Where are We Headed with All of This?

Here is a statement that I found on and which I haven’t personally verified but I believe to be reasonably correct, “Every 60 seconds, there are over 13,000 iPhone applications downloaded, around 600 new videos added to YouTube, over 70 domains registered, more than 60 new blogs launched, almost 700,000 searches on Google, and 168 million emails sent.” The amount of data created daily, and added to the world’s virtual repository of data is mind numbing: according to some smart folks at UCSD, in 2008 (ages ago as it relates to data), Americans consumed 3.6 zettabytes of information, or approximately 34 gigabytes per person per day.

With all this data, we are likely to see a new generation of software and software service which using data in a predictive fashion. Using other words, without the aid of software services using this wealth of data, a transaction would have either never taken place or would have not taken place in a quasi-immediate fashion. For example, lets assume there is someone who is about to watch a movie at a large cinema-plex and that person happens to be interested in selling her low mileage, one year old sports coup. That person has listed the car on various online sell sites. Lets also assume that there is another movie-goer who is looking for a car that meets the specification of our fictional seller. This fictional buyer has searched sell websites looking for cars. As these total strangers walk by each other, the mountain of data consumed is of no use to these parties today because they are allowed to pass without causing a virtual discussion regarding the car.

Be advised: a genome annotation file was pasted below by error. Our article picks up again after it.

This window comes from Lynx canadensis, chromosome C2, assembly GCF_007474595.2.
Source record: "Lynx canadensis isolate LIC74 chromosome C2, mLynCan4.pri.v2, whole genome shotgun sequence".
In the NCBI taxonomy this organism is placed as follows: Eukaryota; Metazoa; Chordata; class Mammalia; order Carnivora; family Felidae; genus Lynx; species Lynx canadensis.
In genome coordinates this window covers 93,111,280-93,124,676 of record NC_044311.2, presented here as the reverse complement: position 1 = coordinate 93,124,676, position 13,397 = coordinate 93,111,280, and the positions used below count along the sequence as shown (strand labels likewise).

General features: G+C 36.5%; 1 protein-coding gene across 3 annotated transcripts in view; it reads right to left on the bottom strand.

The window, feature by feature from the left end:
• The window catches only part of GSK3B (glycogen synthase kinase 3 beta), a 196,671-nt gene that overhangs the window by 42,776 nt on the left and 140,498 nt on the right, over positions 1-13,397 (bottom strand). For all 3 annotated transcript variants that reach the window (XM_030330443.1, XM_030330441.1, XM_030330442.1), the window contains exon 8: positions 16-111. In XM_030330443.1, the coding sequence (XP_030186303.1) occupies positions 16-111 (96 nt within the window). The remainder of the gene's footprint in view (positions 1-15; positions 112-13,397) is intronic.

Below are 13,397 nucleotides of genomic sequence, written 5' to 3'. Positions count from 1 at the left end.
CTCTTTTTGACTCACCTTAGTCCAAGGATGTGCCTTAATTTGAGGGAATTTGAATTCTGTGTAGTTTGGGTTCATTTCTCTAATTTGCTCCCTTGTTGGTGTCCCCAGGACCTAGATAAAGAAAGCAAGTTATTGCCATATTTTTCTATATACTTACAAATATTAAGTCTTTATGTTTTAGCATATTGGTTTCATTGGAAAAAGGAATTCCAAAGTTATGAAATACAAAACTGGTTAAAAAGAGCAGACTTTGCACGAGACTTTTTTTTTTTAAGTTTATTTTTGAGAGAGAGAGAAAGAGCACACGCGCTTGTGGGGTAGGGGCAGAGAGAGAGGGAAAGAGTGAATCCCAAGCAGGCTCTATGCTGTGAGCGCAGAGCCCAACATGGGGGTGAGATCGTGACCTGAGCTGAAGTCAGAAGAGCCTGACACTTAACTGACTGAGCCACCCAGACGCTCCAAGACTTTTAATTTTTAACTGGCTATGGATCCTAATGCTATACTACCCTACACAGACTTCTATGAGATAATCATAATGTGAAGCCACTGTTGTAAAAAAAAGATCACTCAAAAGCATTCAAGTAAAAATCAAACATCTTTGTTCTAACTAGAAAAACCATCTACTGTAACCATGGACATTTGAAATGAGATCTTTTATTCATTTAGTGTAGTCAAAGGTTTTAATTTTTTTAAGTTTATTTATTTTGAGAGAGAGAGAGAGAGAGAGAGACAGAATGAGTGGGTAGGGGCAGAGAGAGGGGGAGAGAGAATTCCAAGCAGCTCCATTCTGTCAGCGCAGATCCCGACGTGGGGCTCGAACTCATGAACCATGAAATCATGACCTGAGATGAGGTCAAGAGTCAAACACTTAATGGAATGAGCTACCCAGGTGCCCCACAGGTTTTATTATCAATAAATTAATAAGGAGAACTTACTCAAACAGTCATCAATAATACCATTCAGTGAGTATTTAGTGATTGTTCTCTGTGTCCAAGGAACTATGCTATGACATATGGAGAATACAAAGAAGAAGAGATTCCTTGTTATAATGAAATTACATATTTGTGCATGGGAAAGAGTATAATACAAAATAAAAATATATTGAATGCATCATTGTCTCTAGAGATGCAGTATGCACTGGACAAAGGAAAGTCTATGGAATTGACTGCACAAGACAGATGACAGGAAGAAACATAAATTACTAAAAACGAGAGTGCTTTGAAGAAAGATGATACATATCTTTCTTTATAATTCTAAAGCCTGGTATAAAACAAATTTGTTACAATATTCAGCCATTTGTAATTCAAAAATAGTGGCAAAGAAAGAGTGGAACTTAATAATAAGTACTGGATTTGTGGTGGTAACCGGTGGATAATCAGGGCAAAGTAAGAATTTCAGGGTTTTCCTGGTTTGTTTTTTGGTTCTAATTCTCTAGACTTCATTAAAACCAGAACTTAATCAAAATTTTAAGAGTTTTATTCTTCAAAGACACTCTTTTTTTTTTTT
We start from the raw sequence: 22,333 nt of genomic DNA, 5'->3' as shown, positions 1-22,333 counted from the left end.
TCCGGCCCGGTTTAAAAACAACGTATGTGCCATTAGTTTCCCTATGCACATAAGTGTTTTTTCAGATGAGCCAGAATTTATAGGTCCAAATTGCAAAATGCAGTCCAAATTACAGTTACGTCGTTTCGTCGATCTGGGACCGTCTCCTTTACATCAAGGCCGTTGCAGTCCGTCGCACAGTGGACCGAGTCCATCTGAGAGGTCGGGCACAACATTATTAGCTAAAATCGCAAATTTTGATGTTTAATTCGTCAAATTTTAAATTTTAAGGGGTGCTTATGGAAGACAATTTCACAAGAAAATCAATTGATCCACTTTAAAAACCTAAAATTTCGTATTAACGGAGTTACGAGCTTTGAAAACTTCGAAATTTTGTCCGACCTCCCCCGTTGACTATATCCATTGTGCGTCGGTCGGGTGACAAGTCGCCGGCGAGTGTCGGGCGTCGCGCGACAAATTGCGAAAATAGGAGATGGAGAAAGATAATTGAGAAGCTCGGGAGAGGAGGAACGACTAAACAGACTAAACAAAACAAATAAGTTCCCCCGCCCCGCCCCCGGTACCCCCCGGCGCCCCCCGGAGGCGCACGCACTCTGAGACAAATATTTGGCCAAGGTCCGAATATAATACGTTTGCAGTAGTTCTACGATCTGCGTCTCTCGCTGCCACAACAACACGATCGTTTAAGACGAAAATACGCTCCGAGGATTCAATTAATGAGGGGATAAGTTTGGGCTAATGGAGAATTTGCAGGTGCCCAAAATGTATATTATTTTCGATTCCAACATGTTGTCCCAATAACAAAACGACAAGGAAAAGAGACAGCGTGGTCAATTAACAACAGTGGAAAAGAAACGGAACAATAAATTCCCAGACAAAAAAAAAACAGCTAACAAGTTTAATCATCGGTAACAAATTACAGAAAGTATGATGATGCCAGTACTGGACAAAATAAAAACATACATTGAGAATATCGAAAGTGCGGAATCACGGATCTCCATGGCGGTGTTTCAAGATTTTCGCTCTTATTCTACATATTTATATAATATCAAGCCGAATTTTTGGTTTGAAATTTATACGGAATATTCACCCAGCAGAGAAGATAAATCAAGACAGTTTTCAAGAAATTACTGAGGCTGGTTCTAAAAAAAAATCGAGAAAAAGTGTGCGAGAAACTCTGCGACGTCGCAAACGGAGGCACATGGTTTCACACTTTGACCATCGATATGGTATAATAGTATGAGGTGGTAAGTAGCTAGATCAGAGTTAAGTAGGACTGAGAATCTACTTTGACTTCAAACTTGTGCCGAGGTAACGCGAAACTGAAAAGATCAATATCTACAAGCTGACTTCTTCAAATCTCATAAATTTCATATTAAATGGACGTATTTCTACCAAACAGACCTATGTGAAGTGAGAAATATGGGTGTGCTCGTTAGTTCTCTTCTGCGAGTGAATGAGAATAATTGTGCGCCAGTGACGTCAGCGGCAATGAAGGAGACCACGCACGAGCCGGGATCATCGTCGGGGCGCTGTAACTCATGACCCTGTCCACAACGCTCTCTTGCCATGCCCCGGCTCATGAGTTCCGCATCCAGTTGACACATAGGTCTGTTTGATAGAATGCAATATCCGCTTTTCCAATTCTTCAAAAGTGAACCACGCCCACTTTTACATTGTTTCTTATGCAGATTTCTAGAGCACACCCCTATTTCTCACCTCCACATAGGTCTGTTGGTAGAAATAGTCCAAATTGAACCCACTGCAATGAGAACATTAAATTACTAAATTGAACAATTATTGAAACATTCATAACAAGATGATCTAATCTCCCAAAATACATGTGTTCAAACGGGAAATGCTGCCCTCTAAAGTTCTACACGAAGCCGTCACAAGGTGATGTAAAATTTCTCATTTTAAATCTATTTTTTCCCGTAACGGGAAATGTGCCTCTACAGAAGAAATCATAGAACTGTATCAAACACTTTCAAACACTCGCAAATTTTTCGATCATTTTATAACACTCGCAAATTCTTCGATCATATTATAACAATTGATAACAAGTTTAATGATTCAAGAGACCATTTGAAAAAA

I suspect Google is one of a handful of companies capable of causing sellers and buyers who are locationally close to connect via SMS messaging (via a proxy to avoid party identification) to cause a transaction this this to be completed or entertained. Of course, this type of predictive software service can be useful for job seekers/hiring parties (I’m a painter/I need my house painted), buyers/sellers, tutors/students (I tutor math students/I need a tutor), and social contracts. Can you imagine being at a movie and asking Siri, “anyone here selling a 2010 sports coup?” Better yet, can you imagine receiving a text stating, “someone here has a blue, 2010 sports coup with 10,000 miles for sale…interested?”

The “how” and “difficulty” in all of this isn’t routed completely technology. There are issues involve privacy, data security, intellectual property, data licensing, and state management. These predictive software services are in the cards for our future. Let me know if you know of anyone working on projects like this.